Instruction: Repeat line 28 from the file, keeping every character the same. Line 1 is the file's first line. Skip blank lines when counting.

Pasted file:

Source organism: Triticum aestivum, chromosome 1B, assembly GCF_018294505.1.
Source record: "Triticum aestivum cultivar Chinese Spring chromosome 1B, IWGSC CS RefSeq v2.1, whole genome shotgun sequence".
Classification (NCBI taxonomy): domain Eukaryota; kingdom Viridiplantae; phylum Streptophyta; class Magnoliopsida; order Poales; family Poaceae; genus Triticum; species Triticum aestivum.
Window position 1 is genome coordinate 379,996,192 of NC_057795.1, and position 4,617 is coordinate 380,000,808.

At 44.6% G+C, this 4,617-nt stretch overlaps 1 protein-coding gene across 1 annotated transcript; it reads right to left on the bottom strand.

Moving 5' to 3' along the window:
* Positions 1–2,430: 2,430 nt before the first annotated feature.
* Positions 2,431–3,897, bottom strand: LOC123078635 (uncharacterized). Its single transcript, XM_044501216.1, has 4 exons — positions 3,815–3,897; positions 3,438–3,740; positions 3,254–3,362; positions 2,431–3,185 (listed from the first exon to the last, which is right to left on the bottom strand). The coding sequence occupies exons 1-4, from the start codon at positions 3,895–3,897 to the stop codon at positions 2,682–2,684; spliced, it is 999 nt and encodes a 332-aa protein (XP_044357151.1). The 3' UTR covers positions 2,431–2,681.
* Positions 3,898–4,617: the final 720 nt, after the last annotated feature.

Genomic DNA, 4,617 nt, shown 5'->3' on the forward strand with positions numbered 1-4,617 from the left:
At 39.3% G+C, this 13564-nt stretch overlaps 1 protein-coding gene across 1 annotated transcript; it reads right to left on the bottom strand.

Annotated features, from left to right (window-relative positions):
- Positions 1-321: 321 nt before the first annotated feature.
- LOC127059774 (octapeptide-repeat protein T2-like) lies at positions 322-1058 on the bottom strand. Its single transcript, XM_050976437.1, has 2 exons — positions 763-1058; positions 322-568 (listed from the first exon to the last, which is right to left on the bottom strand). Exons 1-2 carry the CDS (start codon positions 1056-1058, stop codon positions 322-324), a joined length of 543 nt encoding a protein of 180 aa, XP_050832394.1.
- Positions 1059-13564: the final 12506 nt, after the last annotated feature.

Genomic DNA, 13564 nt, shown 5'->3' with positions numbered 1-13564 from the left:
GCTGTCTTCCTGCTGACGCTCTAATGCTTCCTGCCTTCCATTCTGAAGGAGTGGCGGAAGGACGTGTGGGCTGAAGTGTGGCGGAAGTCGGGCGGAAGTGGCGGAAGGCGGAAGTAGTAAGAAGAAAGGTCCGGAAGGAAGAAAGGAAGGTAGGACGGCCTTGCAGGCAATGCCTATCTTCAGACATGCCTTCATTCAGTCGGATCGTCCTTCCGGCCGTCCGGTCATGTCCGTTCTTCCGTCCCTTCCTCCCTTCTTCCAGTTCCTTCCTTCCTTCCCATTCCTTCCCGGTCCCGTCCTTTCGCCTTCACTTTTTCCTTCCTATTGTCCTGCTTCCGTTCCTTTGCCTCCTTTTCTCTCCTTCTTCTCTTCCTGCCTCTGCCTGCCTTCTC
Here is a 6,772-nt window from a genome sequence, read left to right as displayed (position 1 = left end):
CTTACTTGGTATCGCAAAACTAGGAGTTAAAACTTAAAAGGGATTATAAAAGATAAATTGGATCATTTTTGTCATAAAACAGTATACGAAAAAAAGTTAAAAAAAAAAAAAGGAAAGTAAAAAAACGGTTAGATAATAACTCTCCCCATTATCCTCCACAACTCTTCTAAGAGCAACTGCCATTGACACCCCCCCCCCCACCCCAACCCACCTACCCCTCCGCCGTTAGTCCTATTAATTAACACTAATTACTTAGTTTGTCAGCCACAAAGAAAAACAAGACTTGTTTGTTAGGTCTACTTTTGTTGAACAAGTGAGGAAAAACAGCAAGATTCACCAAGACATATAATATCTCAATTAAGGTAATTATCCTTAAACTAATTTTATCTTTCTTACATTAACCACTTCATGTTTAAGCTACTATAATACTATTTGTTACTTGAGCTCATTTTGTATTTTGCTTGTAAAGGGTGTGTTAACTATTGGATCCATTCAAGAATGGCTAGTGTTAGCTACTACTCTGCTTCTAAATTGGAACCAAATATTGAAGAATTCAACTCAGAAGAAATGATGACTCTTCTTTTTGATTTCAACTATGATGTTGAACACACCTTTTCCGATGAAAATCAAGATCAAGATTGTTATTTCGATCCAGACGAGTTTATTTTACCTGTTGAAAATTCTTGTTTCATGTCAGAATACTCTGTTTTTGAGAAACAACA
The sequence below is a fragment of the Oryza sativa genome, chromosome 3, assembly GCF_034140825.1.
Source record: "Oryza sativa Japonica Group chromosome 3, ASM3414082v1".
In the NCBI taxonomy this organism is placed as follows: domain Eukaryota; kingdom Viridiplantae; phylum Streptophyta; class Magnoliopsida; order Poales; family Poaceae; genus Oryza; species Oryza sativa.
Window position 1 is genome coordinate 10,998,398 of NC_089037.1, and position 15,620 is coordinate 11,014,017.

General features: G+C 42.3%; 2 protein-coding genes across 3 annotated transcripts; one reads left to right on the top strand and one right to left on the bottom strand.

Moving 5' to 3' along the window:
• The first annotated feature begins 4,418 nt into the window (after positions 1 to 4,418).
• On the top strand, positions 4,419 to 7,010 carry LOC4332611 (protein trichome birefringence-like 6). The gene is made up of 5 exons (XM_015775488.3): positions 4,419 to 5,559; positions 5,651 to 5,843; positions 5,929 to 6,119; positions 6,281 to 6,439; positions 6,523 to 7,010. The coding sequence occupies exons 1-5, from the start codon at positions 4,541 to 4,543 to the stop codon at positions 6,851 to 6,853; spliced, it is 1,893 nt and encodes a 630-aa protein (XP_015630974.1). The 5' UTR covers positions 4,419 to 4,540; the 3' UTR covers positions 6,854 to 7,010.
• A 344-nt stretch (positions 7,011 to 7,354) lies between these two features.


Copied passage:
• A 344-nt stretch (positions 7,011 to 7,354) lies between these two features.